U.S. President Donald Trump‘s former campaign manager Paul Manafort was indicted Monday, amid an ongoing investigation by special counsel Robert Mueller.
The news resulted in a barrage of tweets from the president, who proclaimed that there was “no collusion” between the Trump campaign and Russia.
Since news broke of the latest development in the Russia probe, there has been speculation that the move could result in Mueller being fired by Trump.
Several Republican politicians, including Gov. Chris Christie, have said it’s time for Mueller to resign or be fired. Fox News also ran a story over the weekend, claiming there was increasing support for Mueller’s departure.
READ MORE: Paul Manafort, Donald Trump’s former campaign manager, charged with conspiracy
But the White House said Monday afternoon that it doesn’t have any plans to fire Mueller. And Aurel Braun, a political science professor at the University of Toronto, says that’s the right call.
“At the moment, it would be an incredibly stupid move,” Braun said, explaining that Manafort’s indictments don’t involve collusion — meaning it’s actually good news for Trump.
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Does Trump have the authority to fire Mueller?
A special counsel can only be fired through a direct order by the attorney general, who is currently Jeff Sessions.
Since Sessions has recused himself from the Russia investigation, in this case, the action would have to be taken by deputy attorney general Rod Rosenstein.
READ MORE: Robert Mueller convenes grand jury to investigate Russian meddling in 2016 election
“He can’t fire Mueller directly,” Braun explained, noting that this would be much more complicated than FBI director James Comey’s dismissal.
Braun added that Rosenstein has indicated that if he’s asked by Trump to fire Mueller, he would resign rather than follow through with the order.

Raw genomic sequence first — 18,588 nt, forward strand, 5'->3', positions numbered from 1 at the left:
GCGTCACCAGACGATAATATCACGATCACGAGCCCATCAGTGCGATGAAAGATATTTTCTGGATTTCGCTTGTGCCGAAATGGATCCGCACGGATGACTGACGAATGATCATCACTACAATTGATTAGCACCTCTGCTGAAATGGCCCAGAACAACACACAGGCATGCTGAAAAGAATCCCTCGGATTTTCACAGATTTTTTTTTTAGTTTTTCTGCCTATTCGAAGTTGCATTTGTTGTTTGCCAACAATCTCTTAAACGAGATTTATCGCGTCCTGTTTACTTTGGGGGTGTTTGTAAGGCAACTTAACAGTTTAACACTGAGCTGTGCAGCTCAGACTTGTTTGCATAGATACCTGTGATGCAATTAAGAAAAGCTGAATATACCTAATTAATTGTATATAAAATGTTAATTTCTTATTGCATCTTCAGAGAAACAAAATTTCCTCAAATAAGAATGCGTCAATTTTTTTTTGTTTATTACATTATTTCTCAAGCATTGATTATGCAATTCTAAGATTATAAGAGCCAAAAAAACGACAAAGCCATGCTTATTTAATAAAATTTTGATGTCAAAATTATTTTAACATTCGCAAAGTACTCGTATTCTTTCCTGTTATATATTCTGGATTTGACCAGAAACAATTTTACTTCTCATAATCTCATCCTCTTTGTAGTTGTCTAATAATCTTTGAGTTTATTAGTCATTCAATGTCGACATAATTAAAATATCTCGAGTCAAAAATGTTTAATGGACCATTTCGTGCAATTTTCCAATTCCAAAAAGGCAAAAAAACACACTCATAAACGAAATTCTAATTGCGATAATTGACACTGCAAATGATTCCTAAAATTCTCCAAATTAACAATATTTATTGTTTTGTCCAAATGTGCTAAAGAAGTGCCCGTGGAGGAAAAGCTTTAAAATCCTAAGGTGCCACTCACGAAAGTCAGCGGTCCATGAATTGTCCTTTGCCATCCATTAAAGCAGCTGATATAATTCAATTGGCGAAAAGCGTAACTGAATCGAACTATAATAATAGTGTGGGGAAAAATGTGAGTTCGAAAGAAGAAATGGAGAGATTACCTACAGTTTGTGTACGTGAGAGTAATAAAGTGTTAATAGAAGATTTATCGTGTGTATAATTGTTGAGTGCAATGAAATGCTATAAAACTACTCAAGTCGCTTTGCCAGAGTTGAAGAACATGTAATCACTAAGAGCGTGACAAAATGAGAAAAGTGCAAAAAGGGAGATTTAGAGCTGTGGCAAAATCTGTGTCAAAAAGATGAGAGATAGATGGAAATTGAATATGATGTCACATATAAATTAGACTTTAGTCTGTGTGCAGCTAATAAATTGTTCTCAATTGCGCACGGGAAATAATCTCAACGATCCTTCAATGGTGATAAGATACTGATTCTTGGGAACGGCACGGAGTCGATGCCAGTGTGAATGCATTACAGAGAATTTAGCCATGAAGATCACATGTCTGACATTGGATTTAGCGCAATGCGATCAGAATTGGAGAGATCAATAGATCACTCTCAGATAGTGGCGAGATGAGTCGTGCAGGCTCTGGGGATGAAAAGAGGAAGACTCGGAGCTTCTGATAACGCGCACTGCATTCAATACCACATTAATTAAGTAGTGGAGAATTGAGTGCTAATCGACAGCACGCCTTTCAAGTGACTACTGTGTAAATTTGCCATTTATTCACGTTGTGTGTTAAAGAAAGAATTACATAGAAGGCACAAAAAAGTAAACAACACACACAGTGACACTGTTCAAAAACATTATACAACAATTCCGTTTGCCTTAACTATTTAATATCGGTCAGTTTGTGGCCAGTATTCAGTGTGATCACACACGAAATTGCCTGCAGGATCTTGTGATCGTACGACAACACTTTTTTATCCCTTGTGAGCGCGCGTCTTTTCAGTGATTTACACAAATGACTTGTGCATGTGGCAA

What are the chances Trump will ask for Mueller to be fired?
“There is no intention or plan to make any changes in regards to the special counsel,” White House press secretary Sarah Huckabee Sanders told reporters Monday.
But Alan Jacobs, a political science professor at the University of British Columbia, noted that it’s difficult to predict what Trump will do.
WATCH: Manafort indictment has ‘nothing to do’ with Trump or campaign: WH
“I think one thing we’ve learned over the past nine months is that Donald Trump has a tendency to do things that nobody expects.”
Braun added that although it seems unlikely at the moment, “things can change really quickly.”
Is it actually an impeachable offence?
Over the weekend, Congressman Ruben Gallego tweeted that firing Mueller would be an “impeachable offence.”
Jacobs disagreed, explaining that Republicans have control of the decision-making process, and they’re unlikely to impeach Trump for firing Mueller.
“It’s been very striking to see the degree to which Republican elected officials at the national level have been willing to stand with Trump, or keep their mouth shut, as he has done things that by any recent historical standard are quite shocking,” he said.
“So I would hesitate to predict that firing Mueller would suddenly push a large number of Republican members of Congress over the edge.”
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